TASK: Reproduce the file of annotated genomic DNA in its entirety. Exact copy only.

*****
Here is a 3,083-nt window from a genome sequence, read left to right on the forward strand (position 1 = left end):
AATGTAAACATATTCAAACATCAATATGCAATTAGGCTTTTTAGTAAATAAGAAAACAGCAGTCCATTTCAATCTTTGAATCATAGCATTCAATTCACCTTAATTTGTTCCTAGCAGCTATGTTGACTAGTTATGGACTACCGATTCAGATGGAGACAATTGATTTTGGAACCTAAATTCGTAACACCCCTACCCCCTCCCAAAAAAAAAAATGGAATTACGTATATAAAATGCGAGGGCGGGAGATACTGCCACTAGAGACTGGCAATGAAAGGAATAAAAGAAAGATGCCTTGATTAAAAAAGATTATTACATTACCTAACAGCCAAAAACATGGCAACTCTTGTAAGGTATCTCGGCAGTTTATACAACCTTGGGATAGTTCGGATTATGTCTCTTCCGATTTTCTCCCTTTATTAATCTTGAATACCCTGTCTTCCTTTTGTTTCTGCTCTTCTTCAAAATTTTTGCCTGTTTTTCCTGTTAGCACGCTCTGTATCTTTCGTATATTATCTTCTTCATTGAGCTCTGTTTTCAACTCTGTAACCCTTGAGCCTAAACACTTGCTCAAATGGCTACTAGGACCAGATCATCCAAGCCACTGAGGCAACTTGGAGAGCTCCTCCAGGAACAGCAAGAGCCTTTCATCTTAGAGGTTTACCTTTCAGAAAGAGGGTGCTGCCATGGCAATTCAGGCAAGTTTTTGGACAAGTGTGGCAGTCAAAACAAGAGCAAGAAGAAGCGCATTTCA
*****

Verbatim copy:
Here is a 3,083-nt window from a genome sequence, read left to right on the forward strand (position 1 = left end):
AATGTAAACATATTCAAACATCAATATGCAATTAGGCTTTTTAGTAAATAAGAAAACAGCAGTCCATTTCAATCTTTGAATCATAGCATTCAATTCACCTTAATTTGTTCCTAGCAGCTATGTTGACTAGTTATGGACTACCGATTCAGATGGAGACAATTGATTTTGGAACCTAAATTCGTAACACCCCTACCCCCTCCCAAAAAAAAAAATGGAATTACGTATATAAAATGCGAGGGCGGGAGATACTGCCACTAGAGACTGGCAATGAAAGGAATAAAAGAAAGATGCCTTGATTAAAAAAGATTATTACATTACCTAACAGCCAAAAACATGGCAACTCTTGTAAGGTATCTCGGCAGTTTATACAACCTTGGGATAGTTCGGATTATGTCTCTTCCGATTTTCTCCCTTTATTAATCTTGAATACCCTGTCTTCCTTTTGTTTCTGCTCTTCTTCAAAATTTTTGCCTGTTTTTCCTGTTAGCACGCTCTGTATCTTTCGTATATTATCTTCTTCATTGAGCTCTGTTTTCAACTCTGTAACCCTTGAGCCTAAACACTTGCTCAAATGGCTACTAGGACCAGATCATCCAAGCCACTGAGGCAACTTGGAGAGCTCCTCCAGGAACAGCAAGAGCCTTTCATCTTAGAGGTTTACCTTTCAGAAAGAGGGTGCTGCCATGGCAATTCAGGCAAGTTTTTGGACAAGTGTGGCAGTCAAAACAAGAGCAAGAAGAAGCGCATTTCA